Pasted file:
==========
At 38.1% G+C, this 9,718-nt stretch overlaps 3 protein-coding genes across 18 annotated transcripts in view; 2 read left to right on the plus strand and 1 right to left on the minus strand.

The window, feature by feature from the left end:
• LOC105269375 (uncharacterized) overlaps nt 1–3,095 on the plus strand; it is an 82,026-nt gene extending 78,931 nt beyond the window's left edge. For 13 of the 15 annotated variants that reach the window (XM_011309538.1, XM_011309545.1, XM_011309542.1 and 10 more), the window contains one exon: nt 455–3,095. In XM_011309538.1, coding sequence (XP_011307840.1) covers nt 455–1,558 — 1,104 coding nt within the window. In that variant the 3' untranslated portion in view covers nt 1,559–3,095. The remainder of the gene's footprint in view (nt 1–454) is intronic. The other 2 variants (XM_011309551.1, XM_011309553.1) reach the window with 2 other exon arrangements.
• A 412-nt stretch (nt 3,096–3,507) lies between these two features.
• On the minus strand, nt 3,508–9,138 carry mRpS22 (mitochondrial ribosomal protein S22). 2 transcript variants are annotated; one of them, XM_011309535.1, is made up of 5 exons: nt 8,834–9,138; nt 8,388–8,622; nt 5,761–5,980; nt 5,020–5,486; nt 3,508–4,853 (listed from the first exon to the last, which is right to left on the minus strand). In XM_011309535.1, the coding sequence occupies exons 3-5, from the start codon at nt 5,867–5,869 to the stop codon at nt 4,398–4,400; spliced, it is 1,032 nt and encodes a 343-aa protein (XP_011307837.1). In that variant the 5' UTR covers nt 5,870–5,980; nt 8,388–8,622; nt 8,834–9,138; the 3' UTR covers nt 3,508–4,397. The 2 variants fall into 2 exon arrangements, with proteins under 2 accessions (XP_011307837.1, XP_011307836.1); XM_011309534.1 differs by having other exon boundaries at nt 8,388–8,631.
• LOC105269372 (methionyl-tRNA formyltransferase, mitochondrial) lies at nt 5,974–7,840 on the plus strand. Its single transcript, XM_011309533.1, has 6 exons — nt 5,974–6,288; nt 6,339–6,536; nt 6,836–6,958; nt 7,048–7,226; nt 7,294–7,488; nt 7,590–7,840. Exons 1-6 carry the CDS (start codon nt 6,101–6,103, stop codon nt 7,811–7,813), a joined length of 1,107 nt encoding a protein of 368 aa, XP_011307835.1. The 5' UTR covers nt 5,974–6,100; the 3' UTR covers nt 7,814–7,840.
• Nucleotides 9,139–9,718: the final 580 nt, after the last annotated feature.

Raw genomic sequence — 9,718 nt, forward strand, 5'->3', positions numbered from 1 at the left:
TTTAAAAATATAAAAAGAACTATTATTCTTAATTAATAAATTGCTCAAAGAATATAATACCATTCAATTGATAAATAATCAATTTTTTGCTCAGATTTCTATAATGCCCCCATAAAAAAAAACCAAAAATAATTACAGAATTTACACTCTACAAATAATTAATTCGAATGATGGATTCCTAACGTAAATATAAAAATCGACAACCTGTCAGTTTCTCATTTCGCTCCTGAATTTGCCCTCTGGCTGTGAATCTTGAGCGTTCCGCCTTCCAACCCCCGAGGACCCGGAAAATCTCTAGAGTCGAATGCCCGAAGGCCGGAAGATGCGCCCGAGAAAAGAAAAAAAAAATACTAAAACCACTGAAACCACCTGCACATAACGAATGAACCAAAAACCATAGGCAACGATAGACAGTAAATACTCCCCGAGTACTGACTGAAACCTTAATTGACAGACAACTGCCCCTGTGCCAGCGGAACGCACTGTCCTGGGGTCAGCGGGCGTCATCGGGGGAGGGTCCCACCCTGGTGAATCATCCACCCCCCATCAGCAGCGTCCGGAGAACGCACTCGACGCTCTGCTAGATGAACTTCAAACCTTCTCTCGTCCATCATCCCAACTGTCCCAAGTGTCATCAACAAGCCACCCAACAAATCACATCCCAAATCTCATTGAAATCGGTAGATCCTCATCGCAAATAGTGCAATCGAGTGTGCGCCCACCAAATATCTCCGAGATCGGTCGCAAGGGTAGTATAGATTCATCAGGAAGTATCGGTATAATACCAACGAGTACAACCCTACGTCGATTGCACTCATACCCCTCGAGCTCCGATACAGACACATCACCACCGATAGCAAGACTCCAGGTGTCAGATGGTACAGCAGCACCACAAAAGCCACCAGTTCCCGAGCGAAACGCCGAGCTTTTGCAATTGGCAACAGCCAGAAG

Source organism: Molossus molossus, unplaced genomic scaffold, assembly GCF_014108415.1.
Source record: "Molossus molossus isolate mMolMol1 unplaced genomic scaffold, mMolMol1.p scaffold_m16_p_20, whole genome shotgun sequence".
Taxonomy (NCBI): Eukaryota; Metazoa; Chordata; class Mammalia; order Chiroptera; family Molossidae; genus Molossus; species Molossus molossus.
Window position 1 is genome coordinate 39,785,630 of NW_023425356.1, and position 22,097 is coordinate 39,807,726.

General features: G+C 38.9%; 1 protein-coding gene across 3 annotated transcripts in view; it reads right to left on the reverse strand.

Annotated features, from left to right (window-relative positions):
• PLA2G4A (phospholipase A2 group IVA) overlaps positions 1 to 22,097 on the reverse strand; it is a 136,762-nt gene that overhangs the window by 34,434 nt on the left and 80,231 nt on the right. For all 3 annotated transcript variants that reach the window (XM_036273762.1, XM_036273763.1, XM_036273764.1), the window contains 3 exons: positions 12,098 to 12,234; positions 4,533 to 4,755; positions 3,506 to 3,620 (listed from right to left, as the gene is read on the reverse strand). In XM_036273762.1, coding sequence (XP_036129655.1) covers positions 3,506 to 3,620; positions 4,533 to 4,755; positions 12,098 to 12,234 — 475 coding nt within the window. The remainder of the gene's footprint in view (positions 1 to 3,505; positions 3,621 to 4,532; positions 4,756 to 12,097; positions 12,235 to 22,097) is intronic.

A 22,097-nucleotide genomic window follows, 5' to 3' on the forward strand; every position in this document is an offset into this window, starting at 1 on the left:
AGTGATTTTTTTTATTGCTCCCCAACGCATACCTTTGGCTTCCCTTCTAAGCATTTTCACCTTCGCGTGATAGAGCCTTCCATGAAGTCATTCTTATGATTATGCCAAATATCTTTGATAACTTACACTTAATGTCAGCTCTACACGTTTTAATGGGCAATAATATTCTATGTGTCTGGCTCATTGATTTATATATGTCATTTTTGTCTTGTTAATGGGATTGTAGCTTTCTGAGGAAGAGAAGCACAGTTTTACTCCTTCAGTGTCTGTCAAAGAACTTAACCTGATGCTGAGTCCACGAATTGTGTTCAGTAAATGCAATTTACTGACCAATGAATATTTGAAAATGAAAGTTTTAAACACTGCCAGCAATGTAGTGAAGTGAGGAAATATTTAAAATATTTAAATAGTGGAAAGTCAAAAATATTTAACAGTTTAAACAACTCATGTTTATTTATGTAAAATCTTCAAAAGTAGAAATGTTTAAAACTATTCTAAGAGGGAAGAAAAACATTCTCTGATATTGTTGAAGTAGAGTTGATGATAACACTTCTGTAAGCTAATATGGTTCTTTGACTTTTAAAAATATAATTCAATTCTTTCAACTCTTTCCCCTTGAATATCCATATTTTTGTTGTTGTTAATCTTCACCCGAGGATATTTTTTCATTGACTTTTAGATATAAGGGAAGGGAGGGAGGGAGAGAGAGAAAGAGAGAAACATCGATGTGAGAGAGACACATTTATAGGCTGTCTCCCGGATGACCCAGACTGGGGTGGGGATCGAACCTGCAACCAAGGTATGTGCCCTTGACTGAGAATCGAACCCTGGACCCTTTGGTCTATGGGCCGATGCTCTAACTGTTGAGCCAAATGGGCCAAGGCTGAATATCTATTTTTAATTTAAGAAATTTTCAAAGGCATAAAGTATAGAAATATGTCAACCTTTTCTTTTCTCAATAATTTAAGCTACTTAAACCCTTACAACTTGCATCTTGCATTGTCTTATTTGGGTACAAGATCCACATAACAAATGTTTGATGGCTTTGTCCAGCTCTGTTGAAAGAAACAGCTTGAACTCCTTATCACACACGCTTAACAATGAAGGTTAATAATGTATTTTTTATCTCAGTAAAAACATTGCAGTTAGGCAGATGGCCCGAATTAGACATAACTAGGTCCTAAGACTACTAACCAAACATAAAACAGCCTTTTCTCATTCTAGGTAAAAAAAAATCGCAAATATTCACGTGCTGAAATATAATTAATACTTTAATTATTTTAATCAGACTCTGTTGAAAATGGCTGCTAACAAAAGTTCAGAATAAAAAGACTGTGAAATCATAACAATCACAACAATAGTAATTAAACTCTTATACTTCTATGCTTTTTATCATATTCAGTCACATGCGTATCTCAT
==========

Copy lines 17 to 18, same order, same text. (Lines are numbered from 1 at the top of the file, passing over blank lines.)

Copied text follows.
A 22,097-nucleotide genomic window follows, 5' to 3' on the forward strand; every position in this document is an offset into this window, starting at 1 on the left:
AGTGATTTTTTTTATTGCTCCCCAACGCATACCTTTGGCTTCCCTTCTAAGCATTTTCACCTTCGCGTGATAGAGCCTTCCATGAAGTCATTCTTATGATTATGCCAAATATCTTTGATAACTTACACTTAATGTCAGCTCTACACGTTTTAATGGGCAATAATATTCTATGTGTCTGGCTCATTGATTTATATATGTCATTTTTGTCTTGTTAATGGGATTGTAGCTTTCTGAGGAAGAGAAGCACAGTTTTACTCCTTCAGTGTCTGTCAAAGAACTTAACCTGATGCTGAGTCCACGAATTGTGTTCAGTAAATGCAATTTACTGACCAATGAATATTTGAAAATGAAAGTTTTAAACACTGCCAGCAATGTAGTGAAGTGAGGAAATATTTAAAATATTTAAATAGTGGAAAGTCAAAAATATTTAACAGTTTAAACAACTCATGTTTATTTATGTAAAATCTTCAAAAGTAGAAATGTTTAAAACTATTCTAAGAGGGAAGAAAAACATTCTCTGATATTGTTGAAGTAGAGTTGATGATAACACTTCTGTAAGCTAATATGGTTCTTTGACTTTTAAAAATATAATTCAATTCTTTCAACTCTTTCCCCTTGAATATCCATATTTTTGTTGTTGTTAATCTTCACCCGAGGATATTTTTTCATTGACTTTTAGATATAAGGGAAGGGAGGGAGGGAGAGAGAGAAAGAGAGAAACATCGATGTGAGAGAGACACATTTATAGGCTGTCTCCCGGATGACCCAGACTGGGGTGGGGATCGAACCTGCAACCAAGGTATGTGCCCTTGACTGAGAATCGAACCCTGGACCCTTTGGTCTATGGGCCGATGCTCTAACTGTTGAGCCAAATGGGCCAAGGCTGAATATCTATTTTTAATTTAAGAAATTTTCAAAGGCATAAAGTATAGAAATATGTCAACCTTTTCTTTTCTCAATAATTTAAGCTACTTAAACCCTTACAACTTGCATCTTGCATTGTCTTATTTGGGTACAAGATCCACATAACAAATGTTTGATGGCTTTGTCCAGCTCTGTTGAAAGAAACAGCTTGAACTCCTTATCACACACGCTTAACAATGAAGGTTAATAATGTATTTTTTATCTCAGTAAAAACATTGCAGTTAGGCAGATGGCCCGAATTAGACATAACTAGGTCCTAAGACTACTAACCAAACATAAAACAGCCTTTTCTCATTCTAGGTAAAAAAAAATCGCAAATATTCACGTGCTGAAATATAATTAATACTTTAATTATTTTAATCAGACTCTGTTGAAAATGGCTGCTAACAAAAGTTCAGAATAAAAAGACTGTGAAATCATAACAATCACAACAATAGTAATTAAACTCTTATACTTCTATGCTTTTTATCATATTCAGTCACATGCGTATCTCAT